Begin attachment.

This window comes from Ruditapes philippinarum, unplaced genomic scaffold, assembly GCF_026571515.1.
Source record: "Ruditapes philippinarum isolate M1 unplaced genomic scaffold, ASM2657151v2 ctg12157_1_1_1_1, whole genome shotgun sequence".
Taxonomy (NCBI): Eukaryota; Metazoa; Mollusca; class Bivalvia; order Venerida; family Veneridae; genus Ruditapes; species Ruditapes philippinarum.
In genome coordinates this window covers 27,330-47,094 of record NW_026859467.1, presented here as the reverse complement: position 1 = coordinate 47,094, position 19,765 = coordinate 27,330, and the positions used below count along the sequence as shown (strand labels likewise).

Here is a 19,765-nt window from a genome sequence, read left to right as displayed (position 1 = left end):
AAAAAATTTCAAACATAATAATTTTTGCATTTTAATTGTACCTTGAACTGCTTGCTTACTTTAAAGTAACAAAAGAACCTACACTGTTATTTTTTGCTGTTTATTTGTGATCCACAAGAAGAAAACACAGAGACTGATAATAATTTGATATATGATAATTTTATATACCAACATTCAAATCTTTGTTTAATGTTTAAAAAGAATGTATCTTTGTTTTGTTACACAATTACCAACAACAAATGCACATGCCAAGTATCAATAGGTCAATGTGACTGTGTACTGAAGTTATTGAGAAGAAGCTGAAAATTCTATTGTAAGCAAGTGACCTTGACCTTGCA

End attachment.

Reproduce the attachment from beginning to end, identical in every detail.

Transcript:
This window comes from Ruditapes philippinarum, unplaced genomic scaffold, assembly GCF_026571515.1.
Source record: "Ruditapes philippinarum isolate M1 unplaced genomic scaffold, ASM2657151v2 ctg12157_1_1_1_1, whole genome shotgun sequence".
Taxonomy (NCBI): Eukaryota; Metazoa; Mollusca; class Bivalvia; order Venerida; family Veneridae; genus Ruditapes; species Ruditapes philippinarum.
In genome coordinates this window covers 27,330-47,094 of record NW_026859467.1, presented here as the reverse complement: position 1 = coordinate 47,094, position 19,765 = coordinate 27,330, and the positions used below count along the sequence as shown (strand labels likewise).

Here is a 19,765-nt window from a genome sequence, read left to right as displayed (position 1 = left end):
AAAAAATTTCAAACATAATAATTTTTGCATTTTAATTGTACCTTGAACTGCTTGCTTACTTTAAAGTAACAAAAGAACCTACACTGTTATTTTTTGCTGTTTATTTGTGATCCACAAGAAGAAAACACAGAGACTGATAATAATTTGATATATGATAATTTTATATACCAACATTCAAATCTTTGTTTAATGTTTAAAAAGAATGTATCTTTGTTTTGTTACACAATTACCAACAACAAATGCACATGCCAAGTATCAATAGGTCAATGTGACTGTGTACTGAAGTTATTGAGAAGAAGCTGAAAATTCTATTGTAAGCAAGTGACCTTGACCTTGCA